Satellite communications business TrustComm has opened an office in Stafford that it says will serve as its headquarters.

The small business, which has a teleport and network operations center in Houston, provides satellite communications services for government agencies — including the Defense Department — as well as commercial firms.

“We want to be very local to the decision makers,” said Bob Roe, TrustComm’s chief executive, of the new office at the Quantico Corporate Center. “The other piece of it was I needed to be able to attract very specific, qualified people.”

Roe joined TrustComm earlier this year after spending more than a decade at Stratos Global.

TrustComm also said it has named Rodrigo Gomez, formerly of Stratos Global and SES Americom, as chief technology officer and Jim Tran, who worked at Harris CapRock in Fairfax, as chief sales officer.

Pentagon IG calls for contracting improvements

Naval Facilities Engineering Command Specialty Centers could do a better job of awarding individual task orders under umbrella contracting programs, according to a report issued by the Defense Department’s inspector general late last month.

The IG reviewed 20 task orders worth more than $100 million awarded under four different multiple-award contracts. It found that contracting officials for the naval centers generally provided a fair opportunity for competition, but for two task orders, contracting officials limited competition and in several others, those officials did not do the necessary research to ensure the government paid a reasonable price.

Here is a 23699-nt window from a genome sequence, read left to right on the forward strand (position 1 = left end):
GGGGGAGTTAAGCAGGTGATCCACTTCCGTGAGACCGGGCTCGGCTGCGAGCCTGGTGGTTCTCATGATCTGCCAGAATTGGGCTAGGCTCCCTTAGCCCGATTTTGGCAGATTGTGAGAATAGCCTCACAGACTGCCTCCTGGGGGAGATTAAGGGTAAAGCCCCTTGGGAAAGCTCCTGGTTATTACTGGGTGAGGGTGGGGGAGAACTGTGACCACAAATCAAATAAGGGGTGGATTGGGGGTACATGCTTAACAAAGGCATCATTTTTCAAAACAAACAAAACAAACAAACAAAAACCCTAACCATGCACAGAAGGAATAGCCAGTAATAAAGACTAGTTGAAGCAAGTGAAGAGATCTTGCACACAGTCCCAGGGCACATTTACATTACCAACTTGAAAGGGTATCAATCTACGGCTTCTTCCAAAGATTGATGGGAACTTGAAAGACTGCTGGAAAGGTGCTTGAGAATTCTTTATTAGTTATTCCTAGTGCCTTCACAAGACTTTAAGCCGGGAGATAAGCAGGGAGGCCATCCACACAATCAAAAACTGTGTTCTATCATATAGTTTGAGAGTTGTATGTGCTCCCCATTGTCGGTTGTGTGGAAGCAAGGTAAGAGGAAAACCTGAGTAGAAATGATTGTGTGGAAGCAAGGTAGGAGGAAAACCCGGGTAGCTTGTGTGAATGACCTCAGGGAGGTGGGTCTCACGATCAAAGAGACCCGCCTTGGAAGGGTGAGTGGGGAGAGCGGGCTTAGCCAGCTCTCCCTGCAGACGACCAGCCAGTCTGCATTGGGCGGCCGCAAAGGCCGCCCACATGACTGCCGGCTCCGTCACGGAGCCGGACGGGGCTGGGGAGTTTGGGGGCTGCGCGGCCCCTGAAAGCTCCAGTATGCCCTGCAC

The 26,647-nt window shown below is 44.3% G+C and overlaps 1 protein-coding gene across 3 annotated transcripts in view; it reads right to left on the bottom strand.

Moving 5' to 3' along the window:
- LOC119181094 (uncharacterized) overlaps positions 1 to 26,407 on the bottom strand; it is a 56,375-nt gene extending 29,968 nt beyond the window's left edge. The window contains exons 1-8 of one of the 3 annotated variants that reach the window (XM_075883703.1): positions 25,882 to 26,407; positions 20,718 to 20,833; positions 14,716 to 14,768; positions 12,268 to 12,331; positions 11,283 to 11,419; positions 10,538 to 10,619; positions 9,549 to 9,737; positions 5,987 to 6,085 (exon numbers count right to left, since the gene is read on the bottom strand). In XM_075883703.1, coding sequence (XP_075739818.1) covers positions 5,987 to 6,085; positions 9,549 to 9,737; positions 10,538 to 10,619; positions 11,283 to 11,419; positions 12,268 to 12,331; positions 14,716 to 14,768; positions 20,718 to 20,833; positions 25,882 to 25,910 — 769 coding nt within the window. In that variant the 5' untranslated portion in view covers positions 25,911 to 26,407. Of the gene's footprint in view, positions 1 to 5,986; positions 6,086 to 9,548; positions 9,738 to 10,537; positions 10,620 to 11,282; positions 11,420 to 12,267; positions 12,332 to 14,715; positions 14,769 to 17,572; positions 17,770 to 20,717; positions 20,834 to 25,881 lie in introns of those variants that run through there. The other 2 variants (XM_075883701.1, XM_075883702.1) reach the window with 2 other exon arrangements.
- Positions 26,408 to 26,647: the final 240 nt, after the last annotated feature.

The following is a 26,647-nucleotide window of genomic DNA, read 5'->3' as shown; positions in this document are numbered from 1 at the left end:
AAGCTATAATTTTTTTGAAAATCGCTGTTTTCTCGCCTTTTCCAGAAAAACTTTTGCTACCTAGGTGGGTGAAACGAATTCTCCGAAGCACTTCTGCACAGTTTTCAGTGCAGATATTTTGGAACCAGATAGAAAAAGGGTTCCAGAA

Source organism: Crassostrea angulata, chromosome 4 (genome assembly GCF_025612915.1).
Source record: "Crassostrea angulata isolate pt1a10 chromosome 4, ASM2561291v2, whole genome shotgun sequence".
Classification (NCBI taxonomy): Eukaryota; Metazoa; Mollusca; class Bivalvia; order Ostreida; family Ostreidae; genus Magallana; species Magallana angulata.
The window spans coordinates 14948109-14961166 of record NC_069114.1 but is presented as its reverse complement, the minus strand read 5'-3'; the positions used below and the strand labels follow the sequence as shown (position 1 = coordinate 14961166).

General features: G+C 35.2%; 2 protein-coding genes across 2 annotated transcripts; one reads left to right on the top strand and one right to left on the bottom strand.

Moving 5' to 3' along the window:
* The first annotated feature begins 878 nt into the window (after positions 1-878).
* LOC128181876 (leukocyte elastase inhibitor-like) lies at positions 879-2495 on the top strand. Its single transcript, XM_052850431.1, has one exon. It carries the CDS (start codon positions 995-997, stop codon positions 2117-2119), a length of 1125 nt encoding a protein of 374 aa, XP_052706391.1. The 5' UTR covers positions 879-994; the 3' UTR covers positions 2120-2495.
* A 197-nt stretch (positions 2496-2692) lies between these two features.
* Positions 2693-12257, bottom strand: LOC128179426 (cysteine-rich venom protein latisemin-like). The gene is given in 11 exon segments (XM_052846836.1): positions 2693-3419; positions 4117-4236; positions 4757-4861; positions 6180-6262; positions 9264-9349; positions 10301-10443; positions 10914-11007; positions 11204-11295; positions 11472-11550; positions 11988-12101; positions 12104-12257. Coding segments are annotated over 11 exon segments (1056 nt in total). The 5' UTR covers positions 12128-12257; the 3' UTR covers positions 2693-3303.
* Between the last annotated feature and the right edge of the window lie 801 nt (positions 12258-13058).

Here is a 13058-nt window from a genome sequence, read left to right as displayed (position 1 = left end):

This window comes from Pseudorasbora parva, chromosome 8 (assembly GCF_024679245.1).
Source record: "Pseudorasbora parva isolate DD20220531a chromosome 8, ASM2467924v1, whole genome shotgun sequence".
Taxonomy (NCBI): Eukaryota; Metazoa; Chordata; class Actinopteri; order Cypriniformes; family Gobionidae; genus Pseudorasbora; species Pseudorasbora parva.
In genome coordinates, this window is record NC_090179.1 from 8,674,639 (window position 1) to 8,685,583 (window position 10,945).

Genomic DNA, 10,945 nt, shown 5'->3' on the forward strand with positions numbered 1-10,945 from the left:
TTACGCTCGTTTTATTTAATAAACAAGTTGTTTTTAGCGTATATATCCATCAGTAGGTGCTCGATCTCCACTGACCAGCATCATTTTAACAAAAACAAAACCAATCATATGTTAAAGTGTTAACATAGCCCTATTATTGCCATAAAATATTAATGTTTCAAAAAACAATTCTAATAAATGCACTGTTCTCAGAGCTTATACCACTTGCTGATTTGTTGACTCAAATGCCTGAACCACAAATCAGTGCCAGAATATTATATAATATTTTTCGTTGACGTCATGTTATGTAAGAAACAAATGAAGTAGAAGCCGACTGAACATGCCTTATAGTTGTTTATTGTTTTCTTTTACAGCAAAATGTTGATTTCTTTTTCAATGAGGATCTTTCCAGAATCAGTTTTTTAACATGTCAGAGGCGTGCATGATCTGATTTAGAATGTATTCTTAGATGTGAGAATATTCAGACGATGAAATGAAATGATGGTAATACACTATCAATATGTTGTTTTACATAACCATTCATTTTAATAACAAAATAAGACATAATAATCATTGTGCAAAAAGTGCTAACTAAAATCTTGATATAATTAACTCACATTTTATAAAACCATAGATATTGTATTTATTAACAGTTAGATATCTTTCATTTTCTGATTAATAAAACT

The Pentagon IG recommended that the contracting director make sure all contractors on a given vehicle receive task order solicitations and that contracting officials better verify that prices are reasonable.

SAIC announces leadership

McLean-based contracting giant Science Applications International Corp. said that John Jumper, its chief executive, will lead the larger of two businesses the company will create when it splits.

Tony Moraco, who heads SAIC’s Intelligence, Surveillance and Reconnaissance group, will head the smaller company.

SAIC announced in August that it would separate into two pieces by the end of next year: an estimated $7 billion-a-year IT company focused on technology for the national security, engineering and health sectors and a roughly $4 billion-a-year services business specializing in areas like systems engineering and technical assistance and financial analysis.

Jumper’s team will also include Stu Shea, SAIC’s chief operating officer, while Moraco will be joined at the services business by Edward “Sandy” Sanderson, a member of SAIC’s board of directors.

CSC reports progress on cutting costs

Officials at Falls Church-based Computer Sciences Corp. said last week that the company is ahead of schedule in its effort to cut $1 billion in expenses in an 18-month period, including more than $500 million in fiscal 2013.

“Halfway through our fiscal year, we’ve realized approximately $280 million of the $500 million to $600 million in cost takeout,” said Paul N. Saleh , CSC’s chief financial officer, in a call with investors.

CSC reported earnings of $138 million (83 cents a share) for the three-month period ended Sept. 30, up from a loss of $2.87 billion ($18.56) in the same period a year earlier. Revenue declined nearly 3 percent to $3.85 billion.